In a dharma talk contained in the book "Golden Wind", Eido Shimano Roshi uses the terms "honbun" and "shusho". I am wondering if anyone on this list has any other references for these terms - or any kind of "literal" or "metaphorical" definitions to add to what Eido Roshi has to say.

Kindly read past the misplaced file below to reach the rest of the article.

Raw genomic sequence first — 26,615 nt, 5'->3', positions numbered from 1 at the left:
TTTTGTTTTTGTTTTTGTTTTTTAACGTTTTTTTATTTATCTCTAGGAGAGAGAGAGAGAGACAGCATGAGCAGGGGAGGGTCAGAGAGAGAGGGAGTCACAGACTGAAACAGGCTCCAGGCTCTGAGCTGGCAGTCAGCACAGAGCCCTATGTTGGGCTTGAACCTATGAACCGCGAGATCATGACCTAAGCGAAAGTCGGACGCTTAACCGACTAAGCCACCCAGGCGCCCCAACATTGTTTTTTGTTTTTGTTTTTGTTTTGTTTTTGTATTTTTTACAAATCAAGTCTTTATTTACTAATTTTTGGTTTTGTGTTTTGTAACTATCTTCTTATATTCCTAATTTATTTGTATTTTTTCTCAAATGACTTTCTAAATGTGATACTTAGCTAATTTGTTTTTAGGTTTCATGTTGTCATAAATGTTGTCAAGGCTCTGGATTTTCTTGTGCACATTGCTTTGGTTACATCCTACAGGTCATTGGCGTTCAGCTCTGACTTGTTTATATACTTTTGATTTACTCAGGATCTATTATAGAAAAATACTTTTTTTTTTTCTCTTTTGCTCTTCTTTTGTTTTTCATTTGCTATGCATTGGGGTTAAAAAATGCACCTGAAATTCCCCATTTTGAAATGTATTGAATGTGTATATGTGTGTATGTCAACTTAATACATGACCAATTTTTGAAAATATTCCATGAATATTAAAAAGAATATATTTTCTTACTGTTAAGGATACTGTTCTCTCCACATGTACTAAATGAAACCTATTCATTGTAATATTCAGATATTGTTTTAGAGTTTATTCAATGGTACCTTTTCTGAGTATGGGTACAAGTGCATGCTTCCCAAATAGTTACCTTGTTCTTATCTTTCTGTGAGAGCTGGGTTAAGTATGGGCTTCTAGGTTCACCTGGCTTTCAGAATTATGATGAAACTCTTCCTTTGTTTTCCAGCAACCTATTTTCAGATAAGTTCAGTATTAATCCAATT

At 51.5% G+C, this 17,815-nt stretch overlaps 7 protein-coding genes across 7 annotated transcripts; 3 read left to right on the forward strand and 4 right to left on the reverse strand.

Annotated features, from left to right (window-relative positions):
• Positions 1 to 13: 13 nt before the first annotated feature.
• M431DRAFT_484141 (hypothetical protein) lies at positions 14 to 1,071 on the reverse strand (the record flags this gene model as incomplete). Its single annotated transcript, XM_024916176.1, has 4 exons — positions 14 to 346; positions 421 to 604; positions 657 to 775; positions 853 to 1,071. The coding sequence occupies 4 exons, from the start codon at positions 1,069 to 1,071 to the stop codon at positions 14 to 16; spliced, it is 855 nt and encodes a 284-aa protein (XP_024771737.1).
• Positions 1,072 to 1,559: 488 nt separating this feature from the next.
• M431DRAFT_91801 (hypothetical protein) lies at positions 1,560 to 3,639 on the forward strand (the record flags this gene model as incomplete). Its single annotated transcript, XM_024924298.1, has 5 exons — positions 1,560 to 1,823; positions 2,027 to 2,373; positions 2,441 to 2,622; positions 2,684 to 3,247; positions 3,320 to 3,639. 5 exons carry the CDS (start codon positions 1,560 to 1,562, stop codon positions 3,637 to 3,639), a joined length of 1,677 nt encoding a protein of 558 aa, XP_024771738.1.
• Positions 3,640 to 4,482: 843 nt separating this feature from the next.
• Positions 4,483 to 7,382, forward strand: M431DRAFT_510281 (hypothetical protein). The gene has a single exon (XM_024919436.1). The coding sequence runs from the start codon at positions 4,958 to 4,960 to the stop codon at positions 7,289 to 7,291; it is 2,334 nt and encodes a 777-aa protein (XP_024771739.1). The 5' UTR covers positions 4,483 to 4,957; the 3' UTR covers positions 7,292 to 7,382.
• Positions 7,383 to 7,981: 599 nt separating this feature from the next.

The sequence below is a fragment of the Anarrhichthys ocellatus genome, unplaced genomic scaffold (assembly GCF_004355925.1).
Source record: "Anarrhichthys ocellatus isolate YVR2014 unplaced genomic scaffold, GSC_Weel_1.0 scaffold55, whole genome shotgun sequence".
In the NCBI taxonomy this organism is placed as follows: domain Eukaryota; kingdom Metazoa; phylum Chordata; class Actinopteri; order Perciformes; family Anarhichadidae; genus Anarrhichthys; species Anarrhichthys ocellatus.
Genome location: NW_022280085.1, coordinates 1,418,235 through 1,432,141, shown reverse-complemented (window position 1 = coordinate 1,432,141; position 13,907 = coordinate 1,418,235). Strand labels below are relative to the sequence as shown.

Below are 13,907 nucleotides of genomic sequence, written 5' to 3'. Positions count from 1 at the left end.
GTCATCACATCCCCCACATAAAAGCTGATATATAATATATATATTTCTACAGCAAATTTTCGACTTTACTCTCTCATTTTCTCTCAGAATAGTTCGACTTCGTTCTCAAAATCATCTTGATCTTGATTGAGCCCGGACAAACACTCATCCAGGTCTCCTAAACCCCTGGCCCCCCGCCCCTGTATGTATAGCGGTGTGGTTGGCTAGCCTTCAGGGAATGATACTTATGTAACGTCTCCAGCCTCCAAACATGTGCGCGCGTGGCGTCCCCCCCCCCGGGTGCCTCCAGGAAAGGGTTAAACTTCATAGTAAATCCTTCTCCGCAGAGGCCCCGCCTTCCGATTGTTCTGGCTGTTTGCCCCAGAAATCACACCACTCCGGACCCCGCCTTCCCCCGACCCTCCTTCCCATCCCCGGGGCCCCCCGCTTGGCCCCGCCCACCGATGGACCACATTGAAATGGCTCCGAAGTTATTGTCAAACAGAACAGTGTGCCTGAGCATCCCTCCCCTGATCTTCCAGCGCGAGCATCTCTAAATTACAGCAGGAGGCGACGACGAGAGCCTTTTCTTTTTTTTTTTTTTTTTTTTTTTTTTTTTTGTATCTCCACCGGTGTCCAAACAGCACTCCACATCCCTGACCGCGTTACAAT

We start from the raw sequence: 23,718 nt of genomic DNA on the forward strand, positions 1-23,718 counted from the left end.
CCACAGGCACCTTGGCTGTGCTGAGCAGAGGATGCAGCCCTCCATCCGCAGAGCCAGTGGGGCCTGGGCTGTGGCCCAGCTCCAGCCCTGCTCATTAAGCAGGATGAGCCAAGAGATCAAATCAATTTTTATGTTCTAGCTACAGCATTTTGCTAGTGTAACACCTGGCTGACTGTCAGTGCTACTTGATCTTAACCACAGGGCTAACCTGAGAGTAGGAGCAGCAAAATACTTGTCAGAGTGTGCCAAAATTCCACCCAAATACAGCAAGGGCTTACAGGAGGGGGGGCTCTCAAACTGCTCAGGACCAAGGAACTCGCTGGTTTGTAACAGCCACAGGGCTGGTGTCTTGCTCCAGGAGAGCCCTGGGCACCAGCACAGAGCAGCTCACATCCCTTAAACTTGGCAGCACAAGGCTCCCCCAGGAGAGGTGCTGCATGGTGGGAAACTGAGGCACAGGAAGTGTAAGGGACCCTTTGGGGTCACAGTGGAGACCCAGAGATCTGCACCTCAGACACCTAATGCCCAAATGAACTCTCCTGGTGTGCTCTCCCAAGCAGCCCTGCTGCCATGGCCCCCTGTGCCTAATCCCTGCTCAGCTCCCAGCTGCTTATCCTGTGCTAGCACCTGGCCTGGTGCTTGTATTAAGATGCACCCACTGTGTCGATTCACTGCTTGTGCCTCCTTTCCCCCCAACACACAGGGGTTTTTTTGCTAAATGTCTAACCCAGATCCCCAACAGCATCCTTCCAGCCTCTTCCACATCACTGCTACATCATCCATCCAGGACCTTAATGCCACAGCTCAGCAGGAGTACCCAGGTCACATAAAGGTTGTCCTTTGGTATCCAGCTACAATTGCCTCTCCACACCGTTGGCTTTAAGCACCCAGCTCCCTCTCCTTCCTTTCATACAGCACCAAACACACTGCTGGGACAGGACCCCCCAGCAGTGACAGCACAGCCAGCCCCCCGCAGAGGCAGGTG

Here is an extended excerpt (it's taken from his talk on case 73 from the Blue Cliff Record "Baso, Chizo, Ekai"): ~~~~~~~~~~~~~~~~~~~~~~~~~~ The transmission of the dharma does not require any written documents. The only important matter is to understand the real nature of the universe. In order to do this, it will be helpful to understand the distinction between "honbun" and "shusho". Unless these are clearly distinguished, only confusion arises. We have no perfect English equivalent for these words, but perhaps "fundamental" or "essential" will do for "honbun". For "shusho", perhaps we can translate it as "existential" or "ever-changing. I will use the wind to illustrate the difference between "honbun" and "shusho". Whether the wind is a fragrant spring wind, or a cold winter wind, or just a gentle wind, after all, the iwind is merely a movement of air. Metaphorically speaking, "honbun" (fundamental) refers to this air and "shusho" (existential) is the changing condition of the wind. Our True Nature, our Endless Dimension Universal Nature, was never created and can never be destroyed, as far as "honbun" goes. In the realm of "honbun", there is no loss, no gain, no birth, no death, no good, no evil, no small, no large. But as far as "shusho" is concerned, as you can see, there is strong and weak, coming and going, deep and shallow. Thus in our zazen we often feel different conditions. Sometimes we thing, "Today's zazen is not as good as yesterday's." Or, "I feel guilty because my zazen is not as good as it should be." Or, "I am very pleased that I have entered some sound samadhi." Most of us are fooled by these thoughts. We are controlled by ever-changing conditions. We become slaves of conditions. Realization of Mu (True Nature) means to realize the fact that the fundamental My nature is far beyond good and bad, deep or shallow. This is "honbun". ------------------[ end of excerpt] - Curt Current Book Discussion: any Zen book that you recently have read or are reading! Talk about it today! Yahoo! Groups Links <*> To visit your group on the web, go to: http://groups.yahoo.com/group/Zen_Forum/ <*> To unsubscribe from this group, send an email to: [EMAIL PROTECTED] <*> Your use of Yahoo! Groups is subject to: http://docs.yahoo.com/info/terms/